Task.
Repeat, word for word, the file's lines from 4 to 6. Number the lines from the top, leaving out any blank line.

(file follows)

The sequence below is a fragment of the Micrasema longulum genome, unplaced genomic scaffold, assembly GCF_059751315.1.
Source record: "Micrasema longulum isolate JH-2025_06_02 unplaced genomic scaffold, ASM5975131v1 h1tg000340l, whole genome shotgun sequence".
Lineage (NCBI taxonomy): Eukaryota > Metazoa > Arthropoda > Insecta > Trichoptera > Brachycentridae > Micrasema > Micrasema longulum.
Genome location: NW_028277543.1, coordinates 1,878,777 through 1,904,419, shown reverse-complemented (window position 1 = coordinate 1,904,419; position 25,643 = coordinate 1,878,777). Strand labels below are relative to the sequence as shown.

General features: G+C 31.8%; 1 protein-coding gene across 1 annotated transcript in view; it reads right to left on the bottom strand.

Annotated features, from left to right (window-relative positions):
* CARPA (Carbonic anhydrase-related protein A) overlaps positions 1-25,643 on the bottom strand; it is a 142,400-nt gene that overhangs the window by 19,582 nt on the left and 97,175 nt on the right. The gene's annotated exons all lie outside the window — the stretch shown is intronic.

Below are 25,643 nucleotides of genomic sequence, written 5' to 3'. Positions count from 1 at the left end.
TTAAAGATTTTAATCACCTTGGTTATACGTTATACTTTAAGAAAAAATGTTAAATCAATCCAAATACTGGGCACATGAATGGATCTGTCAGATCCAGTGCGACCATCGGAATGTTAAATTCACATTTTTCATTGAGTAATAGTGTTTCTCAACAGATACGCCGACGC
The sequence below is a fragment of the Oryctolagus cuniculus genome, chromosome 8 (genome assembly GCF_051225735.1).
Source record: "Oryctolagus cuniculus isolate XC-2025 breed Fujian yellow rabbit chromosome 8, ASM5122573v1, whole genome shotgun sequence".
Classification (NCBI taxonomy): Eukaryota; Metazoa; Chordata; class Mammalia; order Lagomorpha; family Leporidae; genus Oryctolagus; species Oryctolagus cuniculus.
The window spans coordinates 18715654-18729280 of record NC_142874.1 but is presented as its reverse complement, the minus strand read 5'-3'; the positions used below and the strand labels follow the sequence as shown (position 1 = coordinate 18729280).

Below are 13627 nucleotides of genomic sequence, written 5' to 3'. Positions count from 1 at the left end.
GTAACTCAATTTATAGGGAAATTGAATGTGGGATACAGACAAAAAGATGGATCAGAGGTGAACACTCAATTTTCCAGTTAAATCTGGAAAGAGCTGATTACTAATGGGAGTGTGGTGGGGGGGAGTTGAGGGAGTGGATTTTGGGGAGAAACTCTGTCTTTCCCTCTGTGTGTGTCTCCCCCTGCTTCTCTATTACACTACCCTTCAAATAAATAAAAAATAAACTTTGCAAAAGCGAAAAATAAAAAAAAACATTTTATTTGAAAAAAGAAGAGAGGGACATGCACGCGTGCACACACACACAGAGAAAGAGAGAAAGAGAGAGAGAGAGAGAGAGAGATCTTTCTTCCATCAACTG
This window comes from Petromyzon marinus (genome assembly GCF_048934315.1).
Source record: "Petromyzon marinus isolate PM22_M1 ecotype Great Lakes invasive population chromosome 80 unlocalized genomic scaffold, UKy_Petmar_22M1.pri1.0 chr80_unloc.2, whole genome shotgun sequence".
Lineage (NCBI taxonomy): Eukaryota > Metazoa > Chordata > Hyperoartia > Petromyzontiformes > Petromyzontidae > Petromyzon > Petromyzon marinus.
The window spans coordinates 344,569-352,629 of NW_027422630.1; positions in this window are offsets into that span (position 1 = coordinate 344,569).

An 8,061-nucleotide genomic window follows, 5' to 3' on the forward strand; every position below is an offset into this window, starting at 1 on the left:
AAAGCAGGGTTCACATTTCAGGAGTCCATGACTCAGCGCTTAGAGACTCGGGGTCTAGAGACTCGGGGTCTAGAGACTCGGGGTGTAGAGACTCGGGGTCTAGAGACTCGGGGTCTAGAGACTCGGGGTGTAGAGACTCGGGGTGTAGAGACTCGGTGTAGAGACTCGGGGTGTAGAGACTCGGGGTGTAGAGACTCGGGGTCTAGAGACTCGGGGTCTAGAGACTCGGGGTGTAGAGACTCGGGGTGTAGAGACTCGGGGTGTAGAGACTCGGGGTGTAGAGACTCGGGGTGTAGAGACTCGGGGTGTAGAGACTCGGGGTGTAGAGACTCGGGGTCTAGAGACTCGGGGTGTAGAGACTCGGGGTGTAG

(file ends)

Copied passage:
Genome location: NW_028277543.1, coordinates 1,878,777 through 1,904,419, shown reverse-complemented (window position 1 = coordinate 1,904,419; position 25,643 = coordinate 1,878,777). Strand labels below are relative to the sequence as shown.

General features: G+C 31.8%; 1 protein-coding gene across 1 annotated transcript in view; it reads right to left on the bottom strand.

Annotated features, from left to right (window-relative positions):